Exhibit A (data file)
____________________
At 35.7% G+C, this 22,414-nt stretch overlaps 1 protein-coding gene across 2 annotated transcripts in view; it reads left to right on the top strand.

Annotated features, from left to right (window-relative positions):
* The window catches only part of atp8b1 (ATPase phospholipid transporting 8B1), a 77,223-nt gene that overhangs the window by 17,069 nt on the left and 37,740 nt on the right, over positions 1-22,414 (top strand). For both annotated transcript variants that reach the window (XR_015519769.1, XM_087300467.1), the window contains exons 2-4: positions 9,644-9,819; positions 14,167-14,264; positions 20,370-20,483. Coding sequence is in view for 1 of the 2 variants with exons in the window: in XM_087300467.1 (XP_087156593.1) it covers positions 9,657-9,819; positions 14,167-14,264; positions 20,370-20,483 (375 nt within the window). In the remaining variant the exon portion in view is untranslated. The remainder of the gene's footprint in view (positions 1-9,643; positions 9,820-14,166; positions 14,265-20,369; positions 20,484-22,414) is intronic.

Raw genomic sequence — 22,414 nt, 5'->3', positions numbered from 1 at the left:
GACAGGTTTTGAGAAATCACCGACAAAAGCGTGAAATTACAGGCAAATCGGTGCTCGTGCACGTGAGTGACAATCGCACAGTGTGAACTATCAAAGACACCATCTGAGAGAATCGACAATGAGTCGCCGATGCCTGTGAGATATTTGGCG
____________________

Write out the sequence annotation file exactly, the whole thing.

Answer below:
At 35.7% G+C, this 22,414-nt stretch overlaps 1 protein-coding gene across 2 annotated transcripts in view; it reads left to right on the top strand.

Annotated features, from left to right (window-relative positions):
* The window catches only part of atp8b1 (ATPase phospholipid transporting 8B1), a 77,223-nt gene that overhangs the window by 17,069 nt on the left and 37,740 nt on the right, over positions 1-22,414 (top strand). For both annotated transcript variants that reach the window (XR_015519769.1, XM_087300467.1), the window contains exons 2-4: positions 9,644-9,819; positions 14,167-14,264; positions 20,370-20,483. Coding sequence is in view for 1 of the 2 variants with exons in the window: in XM_087300467.1 (XP_087156593.1) it covers positions 9,657-9,819; positions 14,167-14,264; positions 20,370-20,483 (375 nt within the window). In the remaining variant the exon portion in view is untranslated. The remainder of the gene's footprint in view (positions 1-9,643; positions 9,820-14,166; positions 14,265-20,369; positions 20,484-22,414) is intronic.

Raw genomic sequence — 22,414 nt, 5'->3', positions numbered from 1 at the left:
GACAGGTTTTGAGAAATCACCGACAAAAGCGTGAAATTACAGGCAAATCGGTGCTCGTGCACGTGAGTGACAATCGCACAGTGTGAACTATCAAAGACACCATCTGAGAGAATCGACAATGAGTCGCCGATGCCTGTGAGATATTTGGCG